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ZUSMAN, Rhoda, age 87, of Tampa died Thursday, December 10, 2020 at her home. Mrs. Zusman was born in New York. With her MSW degree she was a vocational rehabilitation counselor and the founder of Project Return, an organization dedicated to improving the quality of life for those with mental illness. She was preceded in death by her beloved husband of 54 years, Jack Zusman. Survivors include her daughters, Phyllis Zusman, of Connecticut, Anita Zusman of Texas, Ellen Zusman and Deborah Wolfson both of Tampa and four cherished grandchildren. The family will hold a private graveside service on Friday, December 11. A memorial service will be held on Sunday, December 13, at 2:30 PM, on Zoom. As Rhoda would suggest, (in lieu of flowers) donations in her memory may be sent to Project Return, which she founded in 1971 and always held a very special place in her heart: www.projectreturn.org.
Sunday, December 13, at 2:30 PM ET, 1:30 pm CT, 11:30 PT
Click here to join on Zoom.
Meeting ID: 948 0947 3913
The family would like to express their sincerest gratitude to Jaqueline Cook for the loving care she provided for Rhoda over the last several years.
Rhoda Zusman, Founder of Project Return
“The most powerful weapon on earth is the human soul on fire.”
-Marshall Ferdinand Foch
Project Return was founded by Rhoda Zusman in Buffalo, New York in 1971. At that time, Rhoda was a student at the University of Buffalo. The concept of her Masters thesis was to address the needs of persons with severe and persistent mental illness who were being discharged from Buffalo State Hospital into the community. From her thesis, Project Return became a reality.
She began by establishing small clubs so that people with mental illnesses could learn skills to reintegrate into society after many years of hospitalization. In 1979, a sister program was established in Los Angeles, California under the Los Angeles County Mental Health Association.
In 1983, the Florida legislature provided funding to establish a Project Return program in the Tampa Bay community and, in 1985, the program was incorporated as a not-for-profit organization. The goal of the Tampa-based organization was to develop a community support system for people with severe and persistent mental illnesses so that they could achieve and maintain their independence and successfully live within the greater community.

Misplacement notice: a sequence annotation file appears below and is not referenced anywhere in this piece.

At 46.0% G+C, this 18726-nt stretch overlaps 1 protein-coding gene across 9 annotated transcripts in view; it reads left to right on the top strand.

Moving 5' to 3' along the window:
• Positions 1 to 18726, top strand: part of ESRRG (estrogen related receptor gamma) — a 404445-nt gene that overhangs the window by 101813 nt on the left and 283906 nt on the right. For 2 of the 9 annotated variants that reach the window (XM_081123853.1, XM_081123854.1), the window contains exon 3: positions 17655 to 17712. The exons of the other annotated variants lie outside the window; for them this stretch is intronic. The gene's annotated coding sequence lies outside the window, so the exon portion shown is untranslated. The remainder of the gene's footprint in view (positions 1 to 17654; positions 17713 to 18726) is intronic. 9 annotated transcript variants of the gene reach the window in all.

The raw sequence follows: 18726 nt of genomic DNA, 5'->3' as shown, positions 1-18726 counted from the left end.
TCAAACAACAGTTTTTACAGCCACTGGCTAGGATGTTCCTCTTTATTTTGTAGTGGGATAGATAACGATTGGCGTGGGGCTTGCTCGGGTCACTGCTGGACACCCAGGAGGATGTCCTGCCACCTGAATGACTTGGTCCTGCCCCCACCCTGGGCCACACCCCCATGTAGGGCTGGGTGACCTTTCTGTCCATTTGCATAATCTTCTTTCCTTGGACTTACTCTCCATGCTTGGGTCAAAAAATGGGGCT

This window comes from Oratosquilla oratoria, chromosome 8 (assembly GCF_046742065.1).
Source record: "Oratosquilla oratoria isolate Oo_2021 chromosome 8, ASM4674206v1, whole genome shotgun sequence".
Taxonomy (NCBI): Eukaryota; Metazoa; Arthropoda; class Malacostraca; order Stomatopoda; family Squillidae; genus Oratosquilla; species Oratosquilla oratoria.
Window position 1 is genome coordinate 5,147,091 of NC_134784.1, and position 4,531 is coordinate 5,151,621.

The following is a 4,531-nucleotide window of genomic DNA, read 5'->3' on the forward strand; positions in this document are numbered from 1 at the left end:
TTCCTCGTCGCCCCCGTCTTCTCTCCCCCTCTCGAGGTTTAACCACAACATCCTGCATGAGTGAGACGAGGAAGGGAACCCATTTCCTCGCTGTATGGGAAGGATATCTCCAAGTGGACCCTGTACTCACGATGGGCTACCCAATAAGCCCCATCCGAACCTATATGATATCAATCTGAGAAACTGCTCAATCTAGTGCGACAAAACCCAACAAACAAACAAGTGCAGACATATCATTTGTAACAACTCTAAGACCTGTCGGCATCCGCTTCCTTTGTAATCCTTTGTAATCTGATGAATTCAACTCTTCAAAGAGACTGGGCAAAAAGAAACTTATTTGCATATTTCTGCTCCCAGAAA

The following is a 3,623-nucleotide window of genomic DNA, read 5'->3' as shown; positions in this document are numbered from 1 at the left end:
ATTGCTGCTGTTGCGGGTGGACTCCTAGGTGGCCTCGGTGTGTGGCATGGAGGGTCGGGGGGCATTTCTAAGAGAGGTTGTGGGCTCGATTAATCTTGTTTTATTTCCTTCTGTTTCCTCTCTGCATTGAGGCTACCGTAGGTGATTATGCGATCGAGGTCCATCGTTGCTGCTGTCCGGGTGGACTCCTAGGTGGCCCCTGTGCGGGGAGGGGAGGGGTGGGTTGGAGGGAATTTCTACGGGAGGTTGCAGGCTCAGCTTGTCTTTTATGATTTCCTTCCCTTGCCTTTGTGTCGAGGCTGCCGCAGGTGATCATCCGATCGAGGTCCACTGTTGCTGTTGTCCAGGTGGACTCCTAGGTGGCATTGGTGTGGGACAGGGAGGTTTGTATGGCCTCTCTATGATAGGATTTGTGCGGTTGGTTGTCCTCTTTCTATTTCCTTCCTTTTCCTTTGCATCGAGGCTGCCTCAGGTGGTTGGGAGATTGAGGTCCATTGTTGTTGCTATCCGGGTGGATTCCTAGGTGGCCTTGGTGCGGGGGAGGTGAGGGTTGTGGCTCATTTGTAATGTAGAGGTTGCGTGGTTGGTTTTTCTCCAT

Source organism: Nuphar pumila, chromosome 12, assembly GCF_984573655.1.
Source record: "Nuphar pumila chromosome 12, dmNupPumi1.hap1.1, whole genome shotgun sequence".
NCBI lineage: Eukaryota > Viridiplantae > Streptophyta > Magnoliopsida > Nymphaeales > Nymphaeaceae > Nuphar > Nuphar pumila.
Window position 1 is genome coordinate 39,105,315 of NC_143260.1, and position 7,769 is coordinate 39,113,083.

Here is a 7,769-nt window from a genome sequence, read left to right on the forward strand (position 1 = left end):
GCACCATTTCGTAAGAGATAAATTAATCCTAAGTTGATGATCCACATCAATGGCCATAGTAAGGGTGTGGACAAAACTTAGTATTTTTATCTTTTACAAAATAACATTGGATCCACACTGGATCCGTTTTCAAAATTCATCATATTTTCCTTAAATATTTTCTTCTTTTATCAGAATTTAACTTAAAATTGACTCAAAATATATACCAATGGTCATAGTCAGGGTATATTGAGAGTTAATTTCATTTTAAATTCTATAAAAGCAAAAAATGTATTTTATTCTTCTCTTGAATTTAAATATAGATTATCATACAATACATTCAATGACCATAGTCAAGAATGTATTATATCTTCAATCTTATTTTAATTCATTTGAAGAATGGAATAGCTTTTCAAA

Through her tenacity and dedication, Rhoda Zusman, fulfilled her vision. The agency provides education, supportive housing, vocational training, employment and personal enrichment opportunities, and individualized support services so that people with mental illnesses can live productive and fulfilling lives in our community.
Rhoda Zusman has never taken no for an answer. She collaborated with community businesses, churches, and schools to ensure that these critical services exist. Project Return has become a safety net in the community where philosophy outweighs bureaucracy.
Rhoda Zusman has personally advocated for people with mental illnesses facing incarceration and other bureaucratic hurdles of the mental health system. She has said yes where others have said no. She has advocated where others have done nothing.
For more than twenty years, Project Return has offered a community-based solution that has effectively met the needs of the Tampa Bay community by providing supportive services for people with mental illness in a caring and respectful environment. These services are provided at a fraction of what it would cost our community to hospitalize these individuals.
Our staff members, who are strategically and carefully hired for their education, experience, compassion, insight, and skills with people are an integral part of the agency’s success. It is through the combination of our experience, exceptional staffing, and philosophical emphasis on the ability of the individual that people with mental illnesses can live productive and fulfilling lives in our community. Our success and experience is reflected everyday in the members we see who have made Friendship Palms their home, some since the inception of the Supportive Housing Program, and others who have normalized their lives with the assistance and support of Project Return’s services.
This could have not been accomplished without the vision, determination, and perseverance of the founder, visionary, and heart of Project Return, Rhoda Zusman. Rhoda Zusman has been a teacher, advocate, consultant, and hero for people with mental illnesses in every community she has touched from New York, Los Angeles, to Florida, and even to Belgium.
David Livingstone said “If you have men who will only come if they know there is a good road, I don’t want them. I want men who will come if there is no road at all.”
Rhoda Zusman was the woman who “came where there was no road at all.” A woman who dedicated her life to helping people with mental illnesses reintegrate into the community.
As Rhoda would suggest, (in lieu of flowers) donations in her memory may be sent to Project Return, which she founded in 1971 and always held a very special place in her heart: www.projectreturn.org.
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